Dr. Chrislaine Miller Reflects on Access to Education, Valuing Multiple Narratives, and Making Students Feel Seen
Chrislaine Miller has taught in many different settings, from the Oakland public school system to a Pre-K through 12th grade independent school and at The University of California, Santa Cruz. But there’s one common thread running through all those experiences and into her Castilleja classroom: she makes students feel valued.
“There is so much joy in middle school,” Dr. Miller says. “I love teaching my students about history. I want to touch base with them every day. I want to hear their ideas. If you can say you have joy in your workplace, something is going right.”
Dr. Miller’s own middle school years were starkly different. “I did not have teachers who talked to me,” she remembers. “My experience was not ideal. But I certainly can be the teacher who sees you, who wants you to do well in school, who wants you to do well in whatever you choose to do in your life.”
A daughter of Haitian immigrants, Dr. Miller watched her parents struggle as they started over in America. Back in Haiti, her mother had a nursing degree and her father worked as an engineer, but in the United States, that education didn’t translate. Eventually, her father did become a civil engineer in California. Her mother also tried to restart her education and career in the new country while raising four children, but could not.
Growing up, Dr. Miller didn’t know any other Haitian Americans in her California town, and she found little in her school curriculum that connected with her Caribbean and African American identity. “I didn’t grow up in a school that taught anything about African American history or culture,” she says. “I had friends who came to my house, and they’d be like ‘What is your mother cooking?’ My family was not making traditional African American foods. We ate a lot of fish, plantains. And for the most part, up until high school, wanting to be accepted, I didn’t talk about my Haitainness. I have this dual identity that then gets subsumed into American perceptions of Blackness.”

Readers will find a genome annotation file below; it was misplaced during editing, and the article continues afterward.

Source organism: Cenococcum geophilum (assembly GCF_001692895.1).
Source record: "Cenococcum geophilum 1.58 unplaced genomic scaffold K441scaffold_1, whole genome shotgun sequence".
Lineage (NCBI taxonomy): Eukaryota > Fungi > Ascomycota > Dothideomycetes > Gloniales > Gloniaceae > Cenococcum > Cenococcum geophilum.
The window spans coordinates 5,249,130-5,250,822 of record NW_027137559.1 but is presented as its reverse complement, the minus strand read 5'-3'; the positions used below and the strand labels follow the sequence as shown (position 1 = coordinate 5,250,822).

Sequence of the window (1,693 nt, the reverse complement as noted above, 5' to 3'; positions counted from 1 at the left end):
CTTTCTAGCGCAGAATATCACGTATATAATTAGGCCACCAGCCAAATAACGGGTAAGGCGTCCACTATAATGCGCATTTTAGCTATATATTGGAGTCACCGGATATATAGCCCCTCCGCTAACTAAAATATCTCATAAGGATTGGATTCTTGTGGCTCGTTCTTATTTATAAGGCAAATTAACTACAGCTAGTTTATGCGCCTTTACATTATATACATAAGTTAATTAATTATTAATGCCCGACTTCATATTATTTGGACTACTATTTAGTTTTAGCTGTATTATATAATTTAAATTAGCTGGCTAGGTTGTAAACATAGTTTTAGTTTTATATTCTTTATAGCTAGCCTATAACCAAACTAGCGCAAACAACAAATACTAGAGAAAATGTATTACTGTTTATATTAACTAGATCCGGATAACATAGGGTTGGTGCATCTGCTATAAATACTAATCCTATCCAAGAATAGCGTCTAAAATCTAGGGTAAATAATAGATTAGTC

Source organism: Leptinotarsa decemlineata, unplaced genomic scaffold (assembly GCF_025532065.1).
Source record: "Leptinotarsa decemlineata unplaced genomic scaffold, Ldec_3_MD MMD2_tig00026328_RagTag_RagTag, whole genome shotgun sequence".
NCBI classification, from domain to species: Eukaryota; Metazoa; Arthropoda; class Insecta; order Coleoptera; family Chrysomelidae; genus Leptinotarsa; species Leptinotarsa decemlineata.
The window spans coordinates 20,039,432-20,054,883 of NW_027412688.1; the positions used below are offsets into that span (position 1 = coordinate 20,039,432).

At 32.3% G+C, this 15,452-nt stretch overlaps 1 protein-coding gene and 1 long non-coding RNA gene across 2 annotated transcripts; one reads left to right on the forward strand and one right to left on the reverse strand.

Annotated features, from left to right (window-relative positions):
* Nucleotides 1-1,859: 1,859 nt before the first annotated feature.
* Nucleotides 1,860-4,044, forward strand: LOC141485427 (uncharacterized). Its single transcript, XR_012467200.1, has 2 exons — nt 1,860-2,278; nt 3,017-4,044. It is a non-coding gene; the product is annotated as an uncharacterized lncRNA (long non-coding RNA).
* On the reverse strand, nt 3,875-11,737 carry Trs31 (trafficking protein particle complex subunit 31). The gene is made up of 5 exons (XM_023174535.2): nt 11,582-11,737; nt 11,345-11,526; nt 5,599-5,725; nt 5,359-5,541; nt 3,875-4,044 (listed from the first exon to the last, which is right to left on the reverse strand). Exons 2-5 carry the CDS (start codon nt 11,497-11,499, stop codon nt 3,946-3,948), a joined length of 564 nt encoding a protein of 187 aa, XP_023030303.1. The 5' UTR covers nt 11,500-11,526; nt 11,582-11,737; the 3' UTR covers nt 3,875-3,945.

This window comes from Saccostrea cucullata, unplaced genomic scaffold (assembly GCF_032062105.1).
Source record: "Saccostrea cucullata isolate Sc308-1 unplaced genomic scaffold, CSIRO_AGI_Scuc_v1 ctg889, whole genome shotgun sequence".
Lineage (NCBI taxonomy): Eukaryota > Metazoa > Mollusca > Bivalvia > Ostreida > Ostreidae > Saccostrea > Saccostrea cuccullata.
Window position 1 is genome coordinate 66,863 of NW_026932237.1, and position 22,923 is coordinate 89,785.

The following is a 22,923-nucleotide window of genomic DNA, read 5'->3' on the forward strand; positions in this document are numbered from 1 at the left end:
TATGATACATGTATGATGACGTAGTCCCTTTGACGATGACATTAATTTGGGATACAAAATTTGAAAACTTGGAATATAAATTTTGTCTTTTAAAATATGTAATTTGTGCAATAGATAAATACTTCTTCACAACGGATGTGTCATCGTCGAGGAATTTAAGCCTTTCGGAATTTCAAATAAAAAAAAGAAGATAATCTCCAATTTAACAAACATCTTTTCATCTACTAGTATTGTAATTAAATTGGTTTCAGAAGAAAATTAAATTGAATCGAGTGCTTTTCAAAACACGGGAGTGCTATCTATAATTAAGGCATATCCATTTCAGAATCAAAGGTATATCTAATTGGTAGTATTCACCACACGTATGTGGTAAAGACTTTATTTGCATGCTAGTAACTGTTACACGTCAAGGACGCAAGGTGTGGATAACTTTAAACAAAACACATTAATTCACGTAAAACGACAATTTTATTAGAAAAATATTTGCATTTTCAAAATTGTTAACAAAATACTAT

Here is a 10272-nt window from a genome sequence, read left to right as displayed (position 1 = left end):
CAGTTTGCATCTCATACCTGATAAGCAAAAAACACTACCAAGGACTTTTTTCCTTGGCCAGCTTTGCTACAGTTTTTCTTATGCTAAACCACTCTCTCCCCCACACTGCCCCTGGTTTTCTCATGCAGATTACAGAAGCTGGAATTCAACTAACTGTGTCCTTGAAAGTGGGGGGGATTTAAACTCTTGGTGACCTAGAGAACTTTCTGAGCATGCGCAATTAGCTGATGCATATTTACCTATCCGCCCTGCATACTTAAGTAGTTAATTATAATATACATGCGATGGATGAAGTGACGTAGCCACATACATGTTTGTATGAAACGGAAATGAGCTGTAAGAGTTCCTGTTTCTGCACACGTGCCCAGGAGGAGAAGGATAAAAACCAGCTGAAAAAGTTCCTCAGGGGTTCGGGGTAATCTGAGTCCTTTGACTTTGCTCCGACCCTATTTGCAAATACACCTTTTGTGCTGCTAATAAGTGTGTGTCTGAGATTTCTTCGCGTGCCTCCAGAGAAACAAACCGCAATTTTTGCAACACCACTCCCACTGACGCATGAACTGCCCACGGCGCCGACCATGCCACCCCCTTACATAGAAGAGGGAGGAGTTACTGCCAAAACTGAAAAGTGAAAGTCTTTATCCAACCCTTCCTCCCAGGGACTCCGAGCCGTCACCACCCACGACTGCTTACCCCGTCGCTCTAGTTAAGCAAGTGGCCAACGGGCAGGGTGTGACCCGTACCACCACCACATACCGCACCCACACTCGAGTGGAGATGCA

Then, in college, all of this changed. She discovered courses in African American narratives and writers like Toni Morrison. “I was very surprised to learn that there is this whole literature, history about Black people that I didn’t have access to growing up,” remembers Dr. Miller. “That opened up the world that I didn’t know.”
Eventually, her undergraduate professor and a graduate student at her University of California, Berkeley teaching fellowship encouraged her to pursue a PhD. Dr. Miller went on to write a doctoral dissertation about the experience of African American laborers who migrated to Haiti in the 19th century and assimilated.
Now, as a history teacher, Dr. Miller encourages her 6th grade students to remain curious and appreciative of each other’s unique perspectives, which captures one of Castilleja’s Teaching and Learning Antiracism Competencies, Valuing Multiple Narratives—defined as valuing the multiplicity of life stories, experiences, and perspectives, even when those narratives compete. Dr. Miller wants her classroom to be a place “where diverse experiences are not only welcomed, but celebrated,” she explains.
She hopes that all children can access opportunities and mentorship. “I have three siblings. I’m the only one who had these opportunities, in these spaces that have traditionally not included me,” she points out. “We need people to pass the torch and recognize the potential [in others].”
In one class project, Dr. Miller’s students learn about the UN Sustainable Development Goals. Students investigate a climate-related topic from the perspective of the country they’re assigned to represent, be it Myanmar or Russia or India. They debate, negotiate, and write a resolution to convince peers to agree to their solution.
In doing so, they’re learning to understand that their own viewpoint—and the US approach to sustainability, for example—is just one of many.
“It gives the kids a deep understanding of the world and issues that have transcended time,” Dr. Miller explains. “They might be representing a country that has very different ideas and values than what they may know. We might have differences in culture, but we are coming together as delegates to solve global problems.”
This UN project helps students tackle complex conversations and connect modern-day issues with the material they’re learning in her world history class about ancient civilizations and empires.
“They’re such readers and thinkers,” says Dr. Miller. “They’re learning to compromise, to get along with others that may or may not agree with them. If we give students opportunities to engage in this process of diplomacy and international relations, they will rise to the occasion. The process is really kind of magical to see.’”